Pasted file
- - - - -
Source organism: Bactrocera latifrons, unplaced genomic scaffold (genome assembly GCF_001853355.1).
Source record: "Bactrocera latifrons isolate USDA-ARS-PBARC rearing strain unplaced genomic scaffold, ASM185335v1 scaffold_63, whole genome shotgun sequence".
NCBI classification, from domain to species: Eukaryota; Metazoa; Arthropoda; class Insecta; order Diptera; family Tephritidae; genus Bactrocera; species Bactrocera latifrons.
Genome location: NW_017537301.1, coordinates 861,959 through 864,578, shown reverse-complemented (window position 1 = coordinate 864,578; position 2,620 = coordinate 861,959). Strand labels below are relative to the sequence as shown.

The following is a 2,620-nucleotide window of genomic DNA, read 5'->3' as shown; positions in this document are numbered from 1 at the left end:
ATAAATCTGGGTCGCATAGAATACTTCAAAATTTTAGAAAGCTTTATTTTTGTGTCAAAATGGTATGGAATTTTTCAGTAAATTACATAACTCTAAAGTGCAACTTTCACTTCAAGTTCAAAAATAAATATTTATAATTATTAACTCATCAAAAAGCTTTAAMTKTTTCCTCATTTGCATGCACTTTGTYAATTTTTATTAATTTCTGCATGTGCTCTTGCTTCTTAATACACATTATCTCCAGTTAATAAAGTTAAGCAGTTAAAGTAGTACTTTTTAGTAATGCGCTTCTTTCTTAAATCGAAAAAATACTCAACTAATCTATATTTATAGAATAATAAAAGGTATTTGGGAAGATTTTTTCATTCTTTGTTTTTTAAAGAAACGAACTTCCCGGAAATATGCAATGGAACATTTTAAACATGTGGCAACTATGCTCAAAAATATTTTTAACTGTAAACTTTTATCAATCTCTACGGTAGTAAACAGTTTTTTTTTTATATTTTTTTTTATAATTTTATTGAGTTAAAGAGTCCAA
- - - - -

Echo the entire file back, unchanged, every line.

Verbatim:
Source organism: Bactrocera latifrons, unplaced genomic scaffold (genome assembly GCF_001853355.1).
Source record: "Bactrocera latifrons isolate USDA-ARS-PBARC rearing strain unplaced genomic scaffold, ASM185335v1 scaffold_63, whole genome shotgun sequence".
NCBI classification, from domain to species: Eukaryota; Metazoa; Arthropoda; class Insecta; order Diptera; family Tephritidae; genus Bactrocera; species Bactrocera latifrons.
Genome location: NW_017537301.1, coordinates 861,959 through 864,578, shown reverse-complemented (window position 1 = coordinate 864,578; position 2,620 = coordinate 861,959). Strand labels below are relative to the sequence as shown.

The following is a 2,620-nucleotide window of genomic DNA, read 5'->3' as shown; positions in this document are numbered from 1 at the left end:
ATAAATCTGGGTCGCATAGAATACTTCAAAATTTTAGAAAGCTTTATTTTTGTGTCAAAATGGTATGGAATTTTTCAGTAAATTACATAACTCTAAAGTGCAACTTTCACTTCAAGTTCAAAAATAAATATTTATAATTATTAACTCATCAAAAAGCTTTAAMTKTTTCCTCATTTGCATGCACTTTGTYAATTTTTATTAATTTCTGCATGTGCTCTTGCTTCTTAATACACATTATCTCCAGTTAATAAAGTTAAGCAGTTAAAGTAGTACTTTTTAGTAATGCGCTTCTTTCTTAAATCGAAAAAATACTCAACTAATCTATATTTATAGAATAATAAAAGGTATTTGGGAAGATTTTTTCATTCTTTGTTTTTTAAAGAAACGAACTTCCCGGAAATATGCAATGGAACATTTTAAACATGTGGCAACTATGCTCAAAAATATTTTTAACTGTAAACTTTTATCAATCTCTACGGTAGTAAACAGTTTTTTTTTTATATTTTTTTTTATAATTTTATTGAGTTAAAGAGTCCAA